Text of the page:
Steely Dan announce plans special shows for Boston

, Staff

Steely Dan, the “jazz-rock ambassadors to the world”, have revealed plans for a special three-night stand in Boston as part of their upcoming North American tour. The band will take over Boston’s Wang Theatre for shows on Wednesday, September 28, Friday, September 30, and Saturday, October 1. Each of the shows will have a unique theme and setlist. Tickets for the shows, which range in price from $48 to $198, will go on sale Friday at 10 a.m. through Telecharge.

At each of the Boston shows, Steel Dan will deliver a different setlist with a unique theme. On night #1, which has been dubbed “Dawn of the Dan”, the group will play songs from their first three albums: 1972’s Can’t Buy a Thrill, 1973’s Countdown to Ecstasy and 1974’s Pretzel Logic. Night #2 will be called “Takin’ It To the Seats”, where the band will play a night of requests, which fan can submit to the band through an online form before the show. The third and final show will be dedicated to performing their classic 1976 album The Royal Scam in its entirety. Each of the shows will also include a set of greatest hits.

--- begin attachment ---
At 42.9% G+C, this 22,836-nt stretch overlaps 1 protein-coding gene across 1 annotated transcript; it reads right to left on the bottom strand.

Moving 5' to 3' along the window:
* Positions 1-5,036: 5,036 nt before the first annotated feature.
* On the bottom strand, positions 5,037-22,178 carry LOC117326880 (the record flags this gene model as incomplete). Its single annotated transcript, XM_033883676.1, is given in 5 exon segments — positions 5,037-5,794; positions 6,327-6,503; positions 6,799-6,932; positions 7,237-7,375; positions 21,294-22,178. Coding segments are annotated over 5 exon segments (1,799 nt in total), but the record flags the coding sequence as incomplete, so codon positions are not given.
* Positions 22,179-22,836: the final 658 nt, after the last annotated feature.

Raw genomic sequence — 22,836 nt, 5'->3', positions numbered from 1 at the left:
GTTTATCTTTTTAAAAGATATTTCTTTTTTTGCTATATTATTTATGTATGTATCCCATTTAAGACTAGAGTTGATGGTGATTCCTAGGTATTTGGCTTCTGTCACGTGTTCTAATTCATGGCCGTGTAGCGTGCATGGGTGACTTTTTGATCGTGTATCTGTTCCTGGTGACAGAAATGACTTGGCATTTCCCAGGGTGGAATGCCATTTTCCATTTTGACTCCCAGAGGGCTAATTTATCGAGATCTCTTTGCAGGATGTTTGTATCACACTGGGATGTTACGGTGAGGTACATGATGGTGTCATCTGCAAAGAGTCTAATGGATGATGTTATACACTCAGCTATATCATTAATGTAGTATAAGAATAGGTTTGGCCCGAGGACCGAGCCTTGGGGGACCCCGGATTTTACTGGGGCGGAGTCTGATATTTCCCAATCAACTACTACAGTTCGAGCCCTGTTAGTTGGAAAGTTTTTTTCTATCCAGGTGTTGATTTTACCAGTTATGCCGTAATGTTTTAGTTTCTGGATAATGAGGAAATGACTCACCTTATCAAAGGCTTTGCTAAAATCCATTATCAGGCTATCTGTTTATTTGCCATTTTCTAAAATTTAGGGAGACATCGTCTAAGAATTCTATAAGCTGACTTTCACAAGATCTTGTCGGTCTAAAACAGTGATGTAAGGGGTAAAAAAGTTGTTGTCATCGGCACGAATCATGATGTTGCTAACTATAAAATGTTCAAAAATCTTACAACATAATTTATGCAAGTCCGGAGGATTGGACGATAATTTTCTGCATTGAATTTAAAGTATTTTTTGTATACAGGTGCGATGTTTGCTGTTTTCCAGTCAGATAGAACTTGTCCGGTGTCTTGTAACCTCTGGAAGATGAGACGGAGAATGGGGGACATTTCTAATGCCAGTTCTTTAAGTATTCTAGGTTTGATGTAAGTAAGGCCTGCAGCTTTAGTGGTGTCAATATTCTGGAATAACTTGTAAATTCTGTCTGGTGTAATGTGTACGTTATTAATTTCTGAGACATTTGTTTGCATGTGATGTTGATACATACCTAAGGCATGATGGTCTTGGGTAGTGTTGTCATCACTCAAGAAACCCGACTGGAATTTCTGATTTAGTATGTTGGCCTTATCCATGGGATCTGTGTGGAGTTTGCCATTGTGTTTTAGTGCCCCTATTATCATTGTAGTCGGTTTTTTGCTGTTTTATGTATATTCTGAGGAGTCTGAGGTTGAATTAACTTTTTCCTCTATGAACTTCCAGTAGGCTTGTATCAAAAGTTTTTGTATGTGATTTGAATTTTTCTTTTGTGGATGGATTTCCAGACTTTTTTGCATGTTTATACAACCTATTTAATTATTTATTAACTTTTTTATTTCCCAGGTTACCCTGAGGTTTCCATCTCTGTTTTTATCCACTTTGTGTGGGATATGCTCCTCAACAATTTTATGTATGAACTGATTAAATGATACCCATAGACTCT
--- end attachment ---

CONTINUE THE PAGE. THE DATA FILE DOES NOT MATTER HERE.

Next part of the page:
Steely Dan masterminds Walter Becker and Donald Fagen will be backed by their Miles High Big Band featuring Keith Carlock (drums), Jon Herington (guitar), Freddie Washington (bass), Jim Beard (keys), Michael Leonhart, Walt Weiskopf, Roger Rosenberg and Jim Pugh (horns); along with their trio of backup singers called the Embassy Brats: Carolyn Leonhart, Cindy Mizelle and Catherine Russell.

The Boston shows will come after a week of similar themed-shows in New York City and the band’s extensive “Shuffle Diplomacy” summer tour, which include three New England stops: The Ives Center in Danbury, Connecticut on Monday, July 25, Tanglewood in Lenox, Massachusetts on Tuesday, July 26 and the MGM Grand Theatre at Foxwoods Casino in Mashantucket, Connecticut on Friday, July 29.

One Comment

  1. jensenlee says:

    Steely Dan’s 1976 hit “Kid Charlemagne” was loosely inspired by LSD high priest and chemist Owsley Stanley. Rockaeology at has the lyrics and their meanings: With “You’d go to LA on a dare and you’d go it alone,” Becker and Fagen reference a trip Owsley made as described in Ken Kesey’s “The Electric Kool-Aid Acid Test”: the move to Los Angeles from Berkeley to mass produce LSD in 1965.

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